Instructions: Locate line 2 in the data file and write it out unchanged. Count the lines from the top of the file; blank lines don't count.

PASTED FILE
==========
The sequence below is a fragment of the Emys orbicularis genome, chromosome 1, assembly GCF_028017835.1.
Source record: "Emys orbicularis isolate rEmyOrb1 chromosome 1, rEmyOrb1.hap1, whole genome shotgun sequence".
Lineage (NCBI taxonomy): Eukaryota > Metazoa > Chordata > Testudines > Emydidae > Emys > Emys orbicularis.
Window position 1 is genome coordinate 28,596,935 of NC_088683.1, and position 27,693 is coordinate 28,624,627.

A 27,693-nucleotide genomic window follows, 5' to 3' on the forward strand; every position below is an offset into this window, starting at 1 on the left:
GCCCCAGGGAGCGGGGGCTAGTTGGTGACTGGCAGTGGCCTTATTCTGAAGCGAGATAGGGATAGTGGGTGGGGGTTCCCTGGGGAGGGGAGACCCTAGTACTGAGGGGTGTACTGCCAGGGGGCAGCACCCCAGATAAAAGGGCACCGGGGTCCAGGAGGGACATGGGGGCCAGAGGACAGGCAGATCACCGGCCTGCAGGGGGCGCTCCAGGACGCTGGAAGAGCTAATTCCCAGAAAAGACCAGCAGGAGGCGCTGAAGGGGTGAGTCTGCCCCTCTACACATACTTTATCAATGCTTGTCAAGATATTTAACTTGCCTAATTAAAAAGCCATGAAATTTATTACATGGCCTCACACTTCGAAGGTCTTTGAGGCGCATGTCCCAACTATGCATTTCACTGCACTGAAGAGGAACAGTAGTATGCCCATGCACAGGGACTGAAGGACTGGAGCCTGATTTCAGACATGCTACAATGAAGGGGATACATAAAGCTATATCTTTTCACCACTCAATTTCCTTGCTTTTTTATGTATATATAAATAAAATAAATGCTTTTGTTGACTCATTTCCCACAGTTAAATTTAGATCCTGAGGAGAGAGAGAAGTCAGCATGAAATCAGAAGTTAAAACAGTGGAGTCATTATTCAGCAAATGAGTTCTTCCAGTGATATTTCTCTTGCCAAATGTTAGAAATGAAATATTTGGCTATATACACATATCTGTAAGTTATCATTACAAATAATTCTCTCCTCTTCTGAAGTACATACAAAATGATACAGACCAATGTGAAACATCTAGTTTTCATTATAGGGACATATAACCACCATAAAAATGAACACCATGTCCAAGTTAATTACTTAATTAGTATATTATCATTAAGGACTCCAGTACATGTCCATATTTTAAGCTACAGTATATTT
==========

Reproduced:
Source record: "Emys orbicularis isolate rEmyOrb1 chromosome 1, rEmyOrb1.hap1, whole genome shotgun sequence".